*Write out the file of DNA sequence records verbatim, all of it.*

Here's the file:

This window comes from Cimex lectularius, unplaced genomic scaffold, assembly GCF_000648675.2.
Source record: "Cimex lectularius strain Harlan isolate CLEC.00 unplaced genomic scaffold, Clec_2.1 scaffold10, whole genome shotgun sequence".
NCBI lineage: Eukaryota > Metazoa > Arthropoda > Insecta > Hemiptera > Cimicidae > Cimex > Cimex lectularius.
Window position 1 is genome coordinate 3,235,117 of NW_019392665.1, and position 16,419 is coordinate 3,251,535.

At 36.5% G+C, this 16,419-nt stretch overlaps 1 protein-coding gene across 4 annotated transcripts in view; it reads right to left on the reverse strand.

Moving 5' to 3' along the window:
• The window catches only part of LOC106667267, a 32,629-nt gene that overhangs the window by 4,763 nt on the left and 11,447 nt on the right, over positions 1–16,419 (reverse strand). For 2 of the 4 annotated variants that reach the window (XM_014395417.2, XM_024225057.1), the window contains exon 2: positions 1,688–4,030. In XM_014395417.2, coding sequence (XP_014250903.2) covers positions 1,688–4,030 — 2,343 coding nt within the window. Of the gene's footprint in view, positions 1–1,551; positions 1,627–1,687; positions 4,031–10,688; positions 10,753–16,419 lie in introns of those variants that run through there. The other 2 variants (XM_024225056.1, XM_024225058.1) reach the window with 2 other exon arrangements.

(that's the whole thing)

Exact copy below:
This window comes from Cimex lectularius, unplaced genomic scaffold, assembly GCF_000648675.2.
Source record: "Cimex lectularius strain Harlan isolate CLEC.00 unplaced genomic scaffold, Clec_2.1 scaffold10, whole genome shotgun sequence".
NCBI lineage: Eukaryota > Metazoa > Arthropoda > Insecta > Hemiptera > Cimicidae > Cimex > Cimex lectularius.
Window position 1 is genome coordinate 3,235,117 of NW_019392665.1, and position 16,419 is coordinate 3,251,535.

At 36.5% G+C, this 16,419-nt stretch overlaps 1 protein-coding gene across 4 annotated transcripts in view; it reads right to left on the reverse strand.

Moving 5' to 3' along the window:
• The window catches only part of LOC106667267, a 32,629-nt gene that overhangs the window by 4,763 nt on the left and 11,447 nt on the right, over positions 1–16,419 (reverse strand). For 2 of the 4 annotated variants that reach the window (XM_014395417.2, XM_024225057.1), the window contains exon 2: positions 1,688–4,030. In XM_014395417.2, coding sequence (XP_014250903.2) covers positions 1,688–4,030 — 2,343 coding nt within the window. Of the gene's footprint in view, positions 1–1,551; positions 1,627–1,687; positions 4,031–10,688; positions 10,753–16,419 lie in introns of those variants that run through there. The other 2 variants (XM_024225056.1, XM_024225058.1) reach the window with 2 other exon arrangements.